Then Mário Belém celebrates life with his bright, optimistic mural created in 2017  to mark the 150th  anniversary of the abolition of the death penalty in Portugal. And moments later, another of Belém’s works,  this one in dreamy pastel colors evokes “Saudade” (the Portuguese word for a feeling of yearning).  Painted in 2021 and known under the title “Better to be lost here somewhere than on my way to nowhere,” the mural is a nod to the 2020 pandemic lockdowns.


In the Grand Azulejo Style

André Saraivia – Mosaic panorama, detail (2014-2016).

At the corner where the Alfama’s Jardim Botto Marchado meets Baixa’s Campo Santa Clara, a magnificent panoramic work unfolds. Some 188 meters (620 feet) in length and covering an area of 1010 square meters (10,900 square feet), it is the largest piece of street art in the city, made up of over 50,000 small, hand-painted azulejo tiles. Two years in the making and completed in October 2016, it is the work of André Saraivia, a Portuguese visual artist who came to fame for his street art in Paris in the 80’s and has been a central figure on the urban art scene ever since.

Here, through images such as Lisbon’s 18th century Águas Livres Aqueduct, the Eiffel Tower, and New York City skyscrapers, Saraiva (a.k.a Mr. A) captures the story of his personal life and travels.

The Legacy of Fado in Contemporary Arts

Back in the Alfama, my path crosses again with Vhils and one of his works that creates the connection between my newly discovered interest in Lisbon’s street art and my life-long passion for its other popular art: Fado, the poignant melancholy music that is the soul of the city. I was still a child when my parents took me to an open air concert in the suburbs of Paris. On stage a lone woman in a black dress and shawl began to sing. The power and pathos of her voice filled the night and stayed with me forever.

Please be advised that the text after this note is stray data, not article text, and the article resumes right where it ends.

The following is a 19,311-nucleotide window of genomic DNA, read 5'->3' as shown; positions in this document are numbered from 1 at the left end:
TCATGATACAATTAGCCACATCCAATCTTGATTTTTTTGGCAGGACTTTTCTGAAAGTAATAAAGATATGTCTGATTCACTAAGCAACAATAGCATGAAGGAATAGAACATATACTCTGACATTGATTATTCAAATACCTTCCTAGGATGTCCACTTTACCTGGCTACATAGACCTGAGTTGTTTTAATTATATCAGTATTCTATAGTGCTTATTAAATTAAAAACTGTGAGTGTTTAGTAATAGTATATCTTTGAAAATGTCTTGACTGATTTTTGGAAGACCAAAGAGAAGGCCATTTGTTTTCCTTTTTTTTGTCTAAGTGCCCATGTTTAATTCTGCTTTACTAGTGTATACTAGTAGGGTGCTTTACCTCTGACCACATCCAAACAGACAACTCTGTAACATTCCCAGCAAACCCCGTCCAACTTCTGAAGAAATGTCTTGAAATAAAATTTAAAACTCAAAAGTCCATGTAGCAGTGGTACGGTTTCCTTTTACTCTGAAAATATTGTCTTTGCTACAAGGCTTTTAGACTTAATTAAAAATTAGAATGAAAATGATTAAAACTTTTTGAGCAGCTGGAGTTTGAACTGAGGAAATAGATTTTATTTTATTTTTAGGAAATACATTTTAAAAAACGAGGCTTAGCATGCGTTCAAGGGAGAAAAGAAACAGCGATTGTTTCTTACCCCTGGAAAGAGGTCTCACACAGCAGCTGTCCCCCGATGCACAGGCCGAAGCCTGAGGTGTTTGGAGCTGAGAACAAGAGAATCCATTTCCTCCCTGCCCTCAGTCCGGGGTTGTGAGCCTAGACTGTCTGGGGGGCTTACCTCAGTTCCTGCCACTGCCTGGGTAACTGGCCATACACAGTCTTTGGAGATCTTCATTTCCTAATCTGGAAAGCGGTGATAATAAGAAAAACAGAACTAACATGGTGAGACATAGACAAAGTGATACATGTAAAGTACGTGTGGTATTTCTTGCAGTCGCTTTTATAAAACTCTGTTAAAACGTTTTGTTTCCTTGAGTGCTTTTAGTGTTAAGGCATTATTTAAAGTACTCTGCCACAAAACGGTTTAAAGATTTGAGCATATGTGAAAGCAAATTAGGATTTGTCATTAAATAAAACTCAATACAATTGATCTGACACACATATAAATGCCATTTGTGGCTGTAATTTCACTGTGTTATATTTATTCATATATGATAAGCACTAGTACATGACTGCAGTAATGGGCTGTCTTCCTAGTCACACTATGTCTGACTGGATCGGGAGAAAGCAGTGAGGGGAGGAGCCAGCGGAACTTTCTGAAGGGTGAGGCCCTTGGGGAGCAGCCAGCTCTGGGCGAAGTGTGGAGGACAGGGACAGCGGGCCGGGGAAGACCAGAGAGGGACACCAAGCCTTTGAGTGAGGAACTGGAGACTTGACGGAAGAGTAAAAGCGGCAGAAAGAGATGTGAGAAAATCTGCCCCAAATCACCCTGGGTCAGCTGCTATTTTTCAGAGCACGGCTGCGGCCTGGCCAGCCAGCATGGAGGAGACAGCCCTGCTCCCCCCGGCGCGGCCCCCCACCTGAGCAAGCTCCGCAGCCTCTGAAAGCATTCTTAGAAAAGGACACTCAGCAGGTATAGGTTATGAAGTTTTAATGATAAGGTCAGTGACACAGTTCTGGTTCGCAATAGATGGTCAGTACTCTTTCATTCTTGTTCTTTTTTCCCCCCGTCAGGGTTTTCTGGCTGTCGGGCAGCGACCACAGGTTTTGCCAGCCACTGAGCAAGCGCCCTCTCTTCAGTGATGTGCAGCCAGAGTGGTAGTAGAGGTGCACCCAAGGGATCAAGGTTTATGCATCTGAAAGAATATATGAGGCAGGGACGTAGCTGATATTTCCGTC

Vhils – Tribute to Amália Rodrigues (2015).

Her name was Amália Rodrigues (1920-1999). She was to become the revered Queen of Fado, whose iconic voice popularized around the world the music of the docks and the poorest neighborhoods of Lisbon. Mainly thanks to her, from these humble early 19th century beginnings, Fado has gone on to be recognized by UNESCO as an Intangible Cultural Heritage of Humanity in 2011. In 2015, Vhils paid tribute to Amália Rodrigues by crafting her portrait in traditional paving stones on the sloping edge of a tiny square along Calçada do Menino Jesus. 

 Artists collective – Fado Vadio (2012).

There are Fado-inspired works of all kinds throughout the Alfama. Another notable one is Fado Vadio, created by a collective of neighborhood artist at the Escadinhas de São Cristóvão (Stairway of Saint Christopher), in the Mouraria district. Story has it that the building where the Fado Vadio mural is located is owned by a public company that encouraged the project because it didn’t have the funding to restore the wall.The paint was donated and the artists completed the work in 48 hours. 

The Fado Tradition

Classic and Portuguese guitars accompany the Fado vocalist.

The singer of Fado (Portuguese for “fate”) speaks of the harsh realities of everyday life, sometimes with a sense of resignation, sometimes with hope and resolve.The performer can be either a female or a male vocalist, typically accompanied by a guitarra (10- or 12-string guitar) and a viola (6-string guitar). Often enhanced by gestures and facial expressions, Fado aims to evoke the deep sense of saudade of the Portuguese soul.

São Miguel D’Alfama Fado restaurant.

There are countless Fado restaurants scattered around the city, their offerings ranging from long, traditional evening meals interspersed with professional Fado by advertised performers, to casual local eateries where up-and-coming Fadistas give impromptu performances. The best places can still be found in the two most traditional neighborhoods: the Alfama and the Bairro Alto.


Owner Fátima Moura is always on hand with welcome smile.